"We haven't come all this way to kill, doctor", Reza reprimands, "we came to teach".

"Yeah well helps to be prepared. And well, whose to say a little positive reinforcement won't help the teaching?"

Mtakwenda laughs. Reza does not, only gives them both a stern look and drifts away. This is the thing. She behaves so flippantly that Strohmeier can't help but hope she's a secret unbeliever. He's seen people sentenced to fates worth than death for less than what she's just said. But why would she have survived all these years, why would she have been selected for the mission, why would Reza not demand to have her shoved back in her tank and disassembled, if she wasn't actually a proven believer through and through? She works at the Ganymede penal colony, for gods sake, probably experimenting and doing god knows what to the non-conformists. The fact she seems so undevout probably means the opposite. But he can't figure her out. He can't figure any of them out yet apart from Reza.

And if he makes the move and decides to trust any of them, Strohmeier can’t really afford to be wrong...



Six years ago, Site Epsilon, surface of Callisto

They were invited into the Chairman’s offices just as he was finishing a sermonstream. In Mandarin, this one, totally different to his bombastic English style that Strohmeier was familiar with. The Chairman didn’t move around or gesticulate towards the heavens, he spoke measuredly towards the camera, punctuating points with simple gestures of resolve and certainty. His accent was unrecognisable. As the stream finished and the studio lights came up, Strohmeier realised there were women splayed over the sofas and on piles of cushions on the floor. They looked drugged out of their minds, faces slack and glazed in expressions of unthinking adoration. So, Strohmeier noted to himself with little surprise. Turned out what they said about him was true.

“Welcome my friends”, Oumar Ben Abbes greeted them with the usual hearty, jovial introduction of his streams, voice booming in that avuncular, quasi-african accent that the Tunisian-born Chairman must have been putting on. “Let me embrace you!" He seemed to have switched back into his English-speaking persona the moment the cameras had stopped rolling. "Come. Come I have the greatest of news for you today.”

“Ch-Chairman I feel blessed to be in your presence” Reza blustered, overcome by emotion, or perhaps by the gripping force of Ben Abbes’ embrace - he was a big man. “It was your videos that brought me to Autology. That saved me! Nobody would help me, I-I walked past the Autology centre in Koja district every day and never imagined it held all the answers, until - until-”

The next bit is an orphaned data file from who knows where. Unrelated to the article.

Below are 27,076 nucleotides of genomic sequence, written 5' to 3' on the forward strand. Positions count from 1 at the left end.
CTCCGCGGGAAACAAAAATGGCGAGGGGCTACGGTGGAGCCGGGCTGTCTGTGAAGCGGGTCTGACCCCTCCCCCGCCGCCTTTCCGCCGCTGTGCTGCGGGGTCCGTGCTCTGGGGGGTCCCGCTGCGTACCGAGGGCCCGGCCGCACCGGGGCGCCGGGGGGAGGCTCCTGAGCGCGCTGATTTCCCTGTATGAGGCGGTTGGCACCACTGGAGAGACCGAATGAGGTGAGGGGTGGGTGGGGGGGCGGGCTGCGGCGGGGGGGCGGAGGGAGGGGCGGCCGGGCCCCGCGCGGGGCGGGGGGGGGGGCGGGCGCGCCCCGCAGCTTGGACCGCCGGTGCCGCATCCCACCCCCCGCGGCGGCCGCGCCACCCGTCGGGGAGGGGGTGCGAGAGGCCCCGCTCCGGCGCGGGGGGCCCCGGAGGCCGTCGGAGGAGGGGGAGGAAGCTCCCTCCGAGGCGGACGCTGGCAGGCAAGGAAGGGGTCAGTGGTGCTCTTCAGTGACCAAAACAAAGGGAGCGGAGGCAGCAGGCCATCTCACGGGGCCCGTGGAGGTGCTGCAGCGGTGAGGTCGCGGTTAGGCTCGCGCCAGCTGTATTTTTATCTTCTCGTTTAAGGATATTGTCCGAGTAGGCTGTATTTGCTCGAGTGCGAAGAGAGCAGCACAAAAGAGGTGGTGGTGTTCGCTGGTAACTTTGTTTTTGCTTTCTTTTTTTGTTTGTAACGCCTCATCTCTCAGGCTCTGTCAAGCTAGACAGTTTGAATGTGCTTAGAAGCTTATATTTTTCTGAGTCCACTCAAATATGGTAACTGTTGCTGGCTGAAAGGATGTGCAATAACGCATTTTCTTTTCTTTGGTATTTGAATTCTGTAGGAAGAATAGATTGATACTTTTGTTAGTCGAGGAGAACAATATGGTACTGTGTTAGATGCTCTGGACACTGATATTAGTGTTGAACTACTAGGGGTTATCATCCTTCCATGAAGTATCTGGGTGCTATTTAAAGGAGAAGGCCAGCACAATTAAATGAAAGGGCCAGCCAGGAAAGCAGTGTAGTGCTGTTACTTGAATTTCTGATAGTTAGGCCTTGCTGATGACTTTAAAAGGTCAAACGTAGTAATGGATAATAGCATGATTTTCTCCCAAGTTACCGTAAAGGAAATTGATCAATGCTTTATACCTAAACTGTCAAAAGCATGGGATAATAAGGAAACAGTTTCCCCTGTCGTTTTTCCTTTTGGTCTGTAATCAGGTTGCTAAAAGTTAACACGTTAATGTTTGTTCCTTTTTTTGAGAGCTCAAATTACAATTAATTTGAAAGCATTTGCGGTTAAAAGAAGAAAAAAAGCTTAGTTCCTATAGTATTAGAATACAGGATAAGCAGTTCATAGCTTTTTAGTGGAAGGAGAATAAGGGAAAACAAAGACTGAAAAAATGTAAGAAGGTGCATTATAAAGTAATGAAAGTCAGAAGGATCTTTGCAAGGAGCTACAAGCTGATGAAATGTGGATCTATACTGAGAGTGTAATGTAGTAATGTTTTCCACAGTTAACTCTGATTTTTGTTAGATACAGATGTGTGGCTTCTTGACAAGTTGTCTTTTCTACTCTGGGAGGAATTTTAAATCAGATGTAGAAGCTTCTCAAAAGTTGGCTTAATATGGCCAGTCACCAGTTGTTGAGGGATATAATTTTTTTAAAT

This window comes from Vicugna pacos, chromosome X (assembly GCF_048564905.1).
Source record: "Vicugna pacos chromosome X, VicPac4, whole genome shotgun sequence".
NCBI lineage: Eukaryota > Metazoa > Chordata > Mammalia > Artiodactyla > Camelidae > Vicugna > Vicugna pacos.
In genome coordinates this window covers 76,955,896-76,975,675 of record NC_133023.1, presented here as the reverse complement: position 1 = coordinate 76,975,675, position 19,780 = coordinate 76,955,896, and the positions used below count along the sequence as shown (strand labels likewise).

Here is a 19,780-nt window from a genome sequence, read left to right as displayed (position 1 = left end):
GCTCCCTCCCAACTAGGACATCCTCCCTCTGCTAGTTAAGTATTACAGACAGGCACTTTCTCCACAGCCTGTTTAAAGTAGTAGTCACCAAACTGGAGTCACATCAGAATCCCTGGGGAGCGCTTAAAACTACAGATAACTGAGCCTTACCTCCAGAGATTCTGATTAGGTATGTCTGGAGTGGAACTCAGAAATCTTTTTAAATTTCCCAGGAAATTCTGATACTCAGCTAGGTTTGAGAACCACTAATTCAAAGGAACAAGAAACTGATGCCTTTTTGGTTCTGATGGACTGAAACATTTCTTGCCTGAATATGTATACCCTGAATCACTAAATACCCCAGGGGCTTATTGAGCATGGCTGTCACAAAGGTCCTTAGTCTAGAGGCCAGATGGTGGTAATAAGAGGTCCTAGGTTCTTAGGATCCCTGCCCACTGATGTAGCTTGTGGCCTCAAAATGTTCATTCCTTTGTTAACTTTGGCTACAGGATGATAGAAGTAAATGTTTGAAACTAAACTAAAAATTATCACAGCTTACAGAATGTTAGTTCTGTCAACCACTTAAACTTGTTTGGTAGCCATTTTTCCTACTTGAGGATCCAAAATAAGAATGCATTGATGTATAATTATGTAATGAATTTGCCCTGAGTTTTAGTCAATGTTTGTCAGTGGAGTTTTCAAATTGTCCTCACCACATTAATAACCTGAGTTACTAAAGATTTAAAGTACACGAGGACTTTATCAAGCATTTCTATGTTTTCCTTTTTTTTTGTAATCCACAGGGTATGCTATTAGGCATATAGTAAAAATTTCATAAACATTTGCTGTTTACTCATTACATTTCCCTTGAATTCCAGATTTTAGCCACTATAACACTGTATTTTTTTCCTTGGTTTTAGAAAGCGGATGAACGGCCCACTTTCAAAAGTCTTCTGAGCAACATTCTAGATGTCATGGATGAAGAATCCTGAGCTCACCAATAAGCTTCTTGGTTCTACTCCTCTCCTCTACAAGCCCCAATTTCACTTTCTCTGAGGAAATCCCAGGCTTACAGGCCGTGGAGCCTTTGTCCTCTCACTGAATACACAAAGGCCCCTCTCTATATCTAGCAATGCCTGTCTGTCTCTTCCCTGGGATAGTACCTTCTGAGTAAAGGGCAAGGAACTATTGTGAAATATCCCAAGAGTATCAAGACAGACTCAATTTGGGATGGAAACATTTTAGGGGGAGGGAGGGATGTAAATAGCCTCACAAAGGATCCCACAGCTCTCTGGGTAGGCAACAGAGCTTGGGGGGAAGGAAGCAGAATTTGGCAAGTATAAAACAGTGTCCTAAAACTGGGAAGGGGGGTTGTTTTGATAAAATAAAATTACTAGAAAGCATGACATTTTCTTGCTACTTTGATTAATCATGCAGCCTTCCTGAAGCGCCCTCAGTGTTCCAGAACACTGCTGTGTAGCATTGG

“-It is alright my son. You do not need to praise me. It was you who completed the courses, your strength and your commitment in following the program that brought you here. I only showed you there was a way. But the power-” he placed his hand over Reza’s heart, “was always within you”.

The Chairman withdrew from the embrace, and gestured for them to sit, reclining into an armchair as Reza wiped the tears from his face. “That is the teaching of Autology, and that is why you are both here today” Ben Abbes always raised a didactic finger as he spoke. “The Church has very great need of you, friends, of your talent and ability”.

“What is the Church’s will?” Reza asked, voice trembling with passion.

“Yes, I too am eager to serve” Strohmeier parroted, with what must have been obvious but plausibly deniable insincerity.

He looked Ben Abbes in the eye and mentally dared him to give a sign - just a smile that wasn’t the big dumb smile he always had, or a slight narrowing of the eyes, a slight tilt of his head. But there was no change. Even though he knew that he knew. He must. He must have felt it. That Strohmeier saw through him, knew his secret. That the great Oumar Ben Abbes, the favoured of Ishimura, the second prophet, the beloved of millions, didn’t really believe in a word he said. Didn’t really believe in the Progenitor dimension or the alien artefacts or any of this shit. But he gave no sign.

Instead he simply gestured to one of his followers. “Fadiah…” Ben Abbes said softly to the girl, and wordlessly she came over, and knelt between his thighs. Alexis seemed flustered and looked embarrassedly at his feet, blushing despite the fact that this kind of thing was, in principle, absolutely in accordance with Autologist beliefs. Strohmeier just wondered why Ben Abbes did it. If the Chairman was trying to impress him or establish his dominance it was having no such effect. Strohmeier was married. Being married, in fact, had rather slowed his ascent through the ranks, Autology taking a dim view of commitments to anything besides the Church. But he’d stood by her. If he’d left his wife like Ben Abbes had his, maybe he’d be sitting in his place by now. But unlike the Chairman, climbing to the top of Autology had never been his life's goal. Being a member of this cult at all had never been something he'd asked for.

“The task the Presidium has given you is great, my friends”. Continuing as though nothing in particular was going on, Ben Abbes flicked a finger to share his display, a hallucinatory wall of text and images appearing in front of them on their HHUDs. "This is the report the Outreach Office has put together on the Volzhkerix species. Primitive, these aliens, according to what Owner records we have been permitted to access. Isolated from foreign contact. An optimum candidate for the Church’s very first extrasolar missionary expedition. The first step on our path towards the multiversal ascension, and an eternity of delight for all mindkind” his eyes burned with fake fevour at the words. “I would go myself, forgoing these comforts” he patted Fadiah on the head, “but the faithful need me here to guide them through the sacred tiers of self-understanding-”